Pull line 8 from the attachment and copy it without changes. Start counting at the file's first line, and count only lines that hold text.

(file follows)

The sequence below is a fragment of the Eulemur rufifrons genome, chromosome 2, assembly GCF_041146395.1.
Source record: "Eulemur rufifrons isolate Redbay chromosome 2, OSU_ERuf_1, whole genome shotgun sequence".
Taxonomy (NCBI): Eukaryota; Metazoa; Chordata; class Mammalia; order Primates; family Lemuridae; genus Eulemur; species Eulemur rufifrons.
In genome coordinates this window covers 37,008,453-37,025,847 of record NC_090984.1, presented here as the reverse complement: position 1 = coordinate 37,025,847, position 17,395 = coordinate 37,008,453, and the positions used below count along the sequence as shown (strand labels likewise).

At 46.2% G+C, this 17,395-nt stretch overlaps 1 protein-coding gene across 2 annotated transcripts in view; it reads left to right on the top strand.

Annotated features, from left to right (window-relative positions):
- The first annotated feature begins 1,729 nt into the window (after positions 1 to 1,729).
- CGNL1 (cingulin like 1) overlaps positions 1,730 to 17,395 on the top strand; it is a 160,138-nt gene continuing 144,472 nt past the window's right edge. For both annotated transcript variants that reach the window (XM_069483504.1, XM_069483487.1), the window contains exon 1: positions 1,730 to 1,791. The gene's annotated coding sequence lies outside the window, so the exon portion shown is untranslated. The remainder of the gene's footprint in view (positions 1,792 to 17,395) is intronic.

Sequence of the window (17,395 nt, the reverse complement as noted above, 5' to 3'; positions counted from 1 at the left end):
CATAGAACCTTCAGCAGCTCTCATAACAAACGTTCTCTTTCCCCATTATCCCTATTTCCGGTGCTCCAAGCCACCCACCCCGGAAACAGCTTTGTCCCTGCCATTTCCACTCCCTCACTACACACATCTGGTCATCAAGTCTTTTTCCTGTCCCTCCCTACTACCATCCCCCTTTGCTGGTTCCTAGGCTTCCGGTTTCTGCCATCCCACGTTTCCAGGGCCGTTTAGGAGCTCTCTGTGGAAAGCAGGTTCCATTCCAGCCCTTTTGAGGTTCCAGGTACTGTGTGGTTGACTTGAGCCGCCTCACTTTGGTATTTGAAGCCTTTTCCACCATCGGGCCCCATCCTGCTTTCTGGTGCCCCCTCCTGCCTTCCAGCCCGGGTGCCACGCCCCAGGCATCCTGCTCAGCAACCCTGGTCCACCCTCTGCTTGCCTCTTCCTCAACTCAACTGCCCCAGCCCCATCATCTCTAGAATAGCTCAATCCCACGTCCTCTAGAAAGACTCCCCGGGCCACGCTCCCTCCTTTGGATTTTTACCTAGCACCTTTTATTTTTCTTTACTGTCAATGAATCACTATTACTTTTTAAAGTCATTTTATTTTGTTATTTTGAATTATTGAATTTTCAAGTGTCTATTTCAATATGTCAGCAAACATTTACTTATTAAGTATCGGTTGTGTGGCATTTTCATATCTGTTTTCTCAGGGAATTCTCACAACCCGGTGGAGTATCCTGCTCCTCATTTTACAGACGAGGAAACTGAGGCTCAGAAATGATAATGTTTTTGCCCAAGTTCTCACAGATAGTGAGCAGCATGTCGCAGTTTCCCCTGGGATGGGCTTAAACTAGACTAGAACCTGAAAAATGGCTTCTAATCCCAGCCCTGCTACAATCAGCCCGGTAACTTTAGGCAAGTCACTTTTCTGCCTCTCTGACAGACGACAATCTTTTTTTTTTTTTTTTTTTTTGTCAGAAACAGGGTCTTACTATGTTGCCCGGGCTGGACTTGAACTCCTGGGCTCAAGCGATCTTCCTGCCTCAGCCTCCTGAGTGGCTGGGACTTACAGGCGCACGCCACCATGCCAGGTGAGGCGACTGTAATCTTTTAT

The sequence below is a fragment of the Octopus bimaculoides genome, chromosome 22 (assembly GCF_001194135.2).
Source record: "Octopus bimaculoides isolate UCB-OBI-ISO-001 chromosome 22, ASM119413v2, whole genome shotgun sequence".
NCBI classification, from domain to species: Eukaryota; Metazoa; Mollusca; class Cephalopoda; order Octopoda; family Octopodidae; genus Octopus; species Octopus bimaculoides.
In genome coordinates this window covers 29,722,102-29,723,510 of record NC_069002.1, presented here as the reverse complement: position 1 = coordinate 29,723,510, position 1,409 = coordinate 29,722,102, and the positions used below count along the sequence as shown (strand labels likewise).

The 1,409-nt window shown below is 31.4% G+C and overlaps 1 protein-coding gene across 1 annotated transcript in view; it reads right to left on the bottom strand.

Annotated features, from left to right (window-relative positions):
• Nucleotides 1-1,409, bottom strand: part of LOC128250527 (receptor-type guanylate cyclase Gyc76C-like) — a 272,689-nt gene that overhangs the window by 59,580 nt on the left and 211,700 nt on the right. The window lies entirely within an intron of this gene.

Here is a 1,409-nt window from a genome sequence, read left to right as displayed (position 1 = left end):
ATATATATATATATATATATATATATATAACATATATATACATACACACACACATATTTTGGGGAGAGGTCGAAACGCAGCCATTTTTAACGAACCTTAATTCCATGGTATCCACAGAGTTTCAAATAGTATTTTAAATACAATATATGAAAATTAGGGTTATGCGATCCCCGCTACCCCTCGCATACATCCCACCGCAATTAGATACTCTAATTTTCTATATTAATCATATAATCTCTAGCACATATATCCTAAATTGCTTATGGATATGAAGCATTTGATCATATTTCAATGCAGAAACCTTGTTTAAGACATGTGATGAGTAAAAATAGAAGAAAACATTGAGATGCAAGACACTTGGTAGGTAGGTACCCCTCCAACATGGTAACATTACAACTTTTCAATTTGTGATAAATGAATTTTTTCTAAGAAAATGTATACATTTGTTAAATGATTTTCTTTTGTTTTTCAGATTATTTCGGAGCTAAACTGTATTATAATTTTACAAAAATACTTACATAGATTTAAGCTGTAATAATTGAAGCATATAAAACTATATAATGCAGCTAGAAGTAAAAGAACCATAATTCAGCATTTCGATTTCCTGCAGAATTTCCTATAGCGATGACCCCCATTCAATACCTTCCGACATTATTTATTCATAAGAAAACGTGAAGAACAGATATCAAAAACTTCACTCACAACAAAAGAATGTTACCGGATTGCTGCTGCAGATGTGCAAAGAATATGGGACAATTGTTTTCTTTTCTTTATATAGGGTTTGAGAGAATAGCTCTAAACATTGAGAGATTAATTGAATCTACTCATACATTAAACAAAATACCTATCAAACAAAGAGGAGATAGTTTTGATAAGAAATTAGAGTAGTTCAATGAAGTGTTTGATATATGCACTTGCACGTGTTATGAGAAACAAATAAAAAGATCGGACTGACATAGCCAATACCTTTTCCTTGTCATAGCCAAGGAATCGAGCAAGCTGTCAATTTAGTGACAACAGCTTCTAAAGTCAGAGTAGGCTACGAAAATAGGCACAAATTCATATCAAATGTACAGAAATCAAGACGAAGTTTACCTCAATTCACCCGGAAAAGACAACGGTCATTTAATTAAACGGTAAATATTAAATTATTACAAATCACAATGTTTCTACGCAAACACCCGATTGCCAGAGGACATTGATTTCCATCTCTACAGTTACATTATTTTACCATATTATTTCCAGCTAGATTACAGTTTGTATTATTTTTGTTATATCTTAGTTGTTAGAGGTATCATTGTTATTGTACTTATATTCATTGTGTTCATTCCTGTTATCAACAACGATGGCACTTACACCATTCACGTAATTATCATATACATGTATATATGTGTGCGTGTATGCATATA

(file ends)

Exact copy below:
- CGNL1 (cingulin like 1) overlaps positions 1,730 to 17,395 on the top strand; it is a 160,138-nt gene continuing 144,472 nt past the window's right edge. For both annotated transcript variants that reach the window (XM_069483504.1, XM_069483487.1), the window contains exon 1: positions 1,730 to 1,791. The gene's annotated coding sequence lies outside the window, so the exon portion shown is untranslated. The remainder of the gene's footprint in view (positions 1,792 to 17,395) is intronic.